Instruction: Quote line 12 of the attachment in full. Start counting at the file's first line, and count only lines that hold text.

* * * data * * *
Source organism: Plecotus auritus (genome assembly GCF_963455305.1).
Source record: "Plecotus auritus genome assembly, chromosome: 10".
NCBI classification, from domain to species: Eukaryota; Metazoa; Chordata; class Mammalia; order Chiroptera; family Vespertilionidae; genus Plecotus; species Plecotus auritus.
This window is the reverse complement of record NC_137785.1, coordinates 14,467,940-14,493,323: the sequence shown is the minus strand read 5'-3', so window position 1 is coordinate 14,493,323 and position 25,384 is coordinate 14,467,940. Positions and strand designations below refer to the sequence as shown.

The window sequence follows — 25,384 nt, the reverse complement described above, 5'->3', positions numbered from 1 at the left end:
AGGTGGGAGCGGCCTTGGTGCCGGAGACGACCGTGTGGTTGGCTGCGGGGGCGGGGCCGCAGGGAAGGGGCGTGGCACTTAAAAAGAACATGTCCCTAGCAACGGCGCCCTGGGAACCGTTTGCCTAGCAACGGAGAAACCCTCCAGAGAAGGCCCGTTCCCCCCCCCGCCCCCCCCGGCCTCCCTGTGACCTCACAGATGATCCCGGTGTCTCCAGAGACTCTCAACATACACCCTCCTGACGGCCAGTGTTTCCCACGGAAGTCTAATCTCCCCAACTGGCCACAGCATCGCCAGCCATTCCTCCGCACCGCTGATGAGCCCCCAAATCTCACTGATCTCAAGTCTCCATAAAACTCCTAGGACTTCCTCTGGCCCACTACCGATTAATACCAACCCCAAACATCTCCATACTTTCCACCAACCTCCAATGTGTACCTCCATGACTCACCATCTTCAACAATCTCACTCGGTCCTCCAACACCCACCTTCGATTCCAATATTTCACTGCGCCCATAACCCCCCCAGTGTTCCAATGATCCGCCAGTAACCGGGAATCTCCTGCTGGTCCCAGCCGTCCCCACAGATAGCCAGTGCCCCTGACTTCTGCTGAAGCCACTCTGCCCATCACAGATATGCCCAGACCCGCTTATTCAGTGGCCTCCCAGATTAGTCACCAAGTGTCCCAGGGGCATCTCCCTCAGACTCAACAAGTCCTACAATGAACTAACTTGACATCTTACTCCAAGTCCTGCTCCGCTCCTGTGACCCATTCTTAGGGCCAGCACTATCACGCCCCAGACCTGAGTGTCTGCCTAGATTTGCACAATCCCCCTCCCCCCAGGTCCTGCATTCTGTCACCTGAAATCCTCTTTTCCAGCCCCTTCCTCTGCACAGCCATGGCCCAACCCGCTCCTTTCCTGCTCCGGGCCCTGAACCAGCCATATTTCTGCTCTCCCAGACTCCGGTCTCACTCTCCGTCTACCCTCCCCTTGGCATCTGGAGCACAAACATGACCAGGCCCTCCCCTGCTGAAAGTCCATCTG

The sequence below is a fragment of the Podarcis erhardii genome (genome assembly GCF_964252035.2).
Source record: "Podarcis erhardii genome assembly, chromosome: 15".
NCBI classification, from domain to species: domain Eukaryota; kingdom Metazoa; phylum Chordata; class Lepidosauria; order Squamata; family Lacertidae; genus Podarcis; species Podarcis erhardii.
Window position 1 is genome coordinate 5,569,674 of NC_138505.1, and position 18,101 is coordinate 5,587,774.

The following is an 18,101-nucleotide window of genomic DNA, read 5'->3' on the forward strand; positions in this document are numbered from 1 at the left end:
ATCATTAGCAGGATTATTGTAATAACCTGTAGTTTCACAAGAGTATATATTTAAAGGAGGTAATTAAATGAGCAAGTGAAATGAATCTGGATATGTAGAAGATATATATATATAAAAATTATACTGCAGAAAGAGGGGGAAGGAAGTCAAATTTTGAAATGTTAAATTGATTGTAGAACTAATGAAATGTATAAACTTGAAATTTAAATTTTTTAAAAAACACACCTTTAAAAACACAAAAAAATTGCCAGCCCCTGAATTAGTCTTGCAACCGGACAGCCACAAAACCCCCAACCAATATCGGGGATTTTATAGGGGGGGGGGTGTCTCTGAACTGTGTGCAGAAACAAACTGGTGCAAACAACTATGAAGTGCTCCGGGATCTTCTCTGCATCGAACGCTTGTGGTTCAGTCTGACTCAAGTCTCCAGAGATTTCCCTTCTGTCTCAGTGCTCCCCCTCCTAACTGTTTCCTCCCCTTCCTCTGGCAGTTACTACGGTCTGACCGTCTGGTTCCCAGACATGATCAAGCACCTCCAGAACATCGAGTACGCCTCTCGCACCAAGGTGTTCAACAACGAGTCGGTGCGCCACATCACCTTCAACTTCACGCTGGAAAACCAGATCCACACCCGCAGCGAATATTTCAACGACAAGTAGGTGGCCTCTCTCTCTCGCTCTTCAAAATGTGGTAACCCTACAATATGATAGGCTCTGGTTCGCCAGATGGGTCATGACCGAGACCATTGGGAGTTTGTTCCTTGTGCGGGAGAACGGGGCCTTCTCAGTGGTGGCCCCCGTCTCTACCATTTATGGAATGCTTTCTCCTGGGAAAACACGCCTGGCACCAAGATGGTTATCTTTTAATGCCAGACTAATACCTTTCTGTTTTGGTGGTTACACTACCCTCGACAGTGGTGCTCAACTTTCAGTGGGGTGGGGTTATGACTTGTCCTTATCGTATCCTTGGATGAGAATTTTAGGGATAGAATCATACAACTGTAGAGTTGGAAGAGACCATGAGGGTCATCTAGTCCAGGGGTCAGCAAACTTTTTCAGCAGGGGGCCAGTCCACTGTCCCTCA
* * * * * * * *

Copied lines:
ATCATTAGCAGGATTATTGTAATAACCTGTAGTTTCACAAGAGTATATATTTAAAGGAGGTAATTAAATGAGCAAGTGAAATGAATCTGGATATGTAGAAGATATATATATATAAAAATTATACTGCAGAAAGAGGGGGAAGGAAGTCAAATTTTGAAATGTTAAATTGATTGTAGAACTAATGAAATGTATAAACTTGAAATTTAAATTTTTTAAAAAACACACCTTTAAAAACACAAAAAAATTGCCAGCCCCTGAATTAGTCTTGCAACCGGACAGCCACAAAACCCCCAACCAATATCGGGGATTTTATAGGGGGGGGGGTGTCTCTGAACTGTGTGCAGAAACAAACTGGTGCAAACAACTATGAAGTGCTCCGGGATCTTCTCTGCATCGAACGCTTGTGGTTCAGTCTGACTCAAGTCTCCAGAGATTTCCCTTCTGTCTCAGTGCTCCCCCTCCTAACTGTTTCCTCCCCTTCCTCTGGCAGTTACTACGGTCTGACCGTCTGGTTCCCAGACATGATCAAGCACCTCCAGAACATCGAGTACGCCTCTCGCACCAAGGTGTTCAACAACGAGTCGGTGCGCCACATCACCTTCAACTTCACGCTGGAAAACCAGATCCACACCCGCAGCGAATATTTCAACGACAAGTAGGTGGCCTCTCTCTCTCGCTCTTCAAAATGTGGTAACCCTACAATATGATAGGCTCTGGTTCGCCAGATGGGTCATGACCGAGACCATTGGGAGTTTGTTCCTTGTGCGGGAGAACGGGGCCTTCTCAGTGGTGGCCCCCGTCTCTACCATTTATGGAATGCTTTCTCCTGGGAAAACACGCCTGGCACCAAGATGGTTATCTTTTAATGCCAGACTAATACCTTTCTGTTTTGGTGGTTACACTACCCTCGACAGTGGTGCTCAACTTTCAGTGGGGTGGGGTTATGACTTGTCCTTATCGTATCCTTGGATGAGAATTTTAGGGATAGAATCATACAACTGTAGAGTTGGAAGAGACCATGAGGGTCATCTAGTCCAGGGGTCAGCAAACTTTTTCAGCAGGGGGCCAGTCCACTGTCCCTCA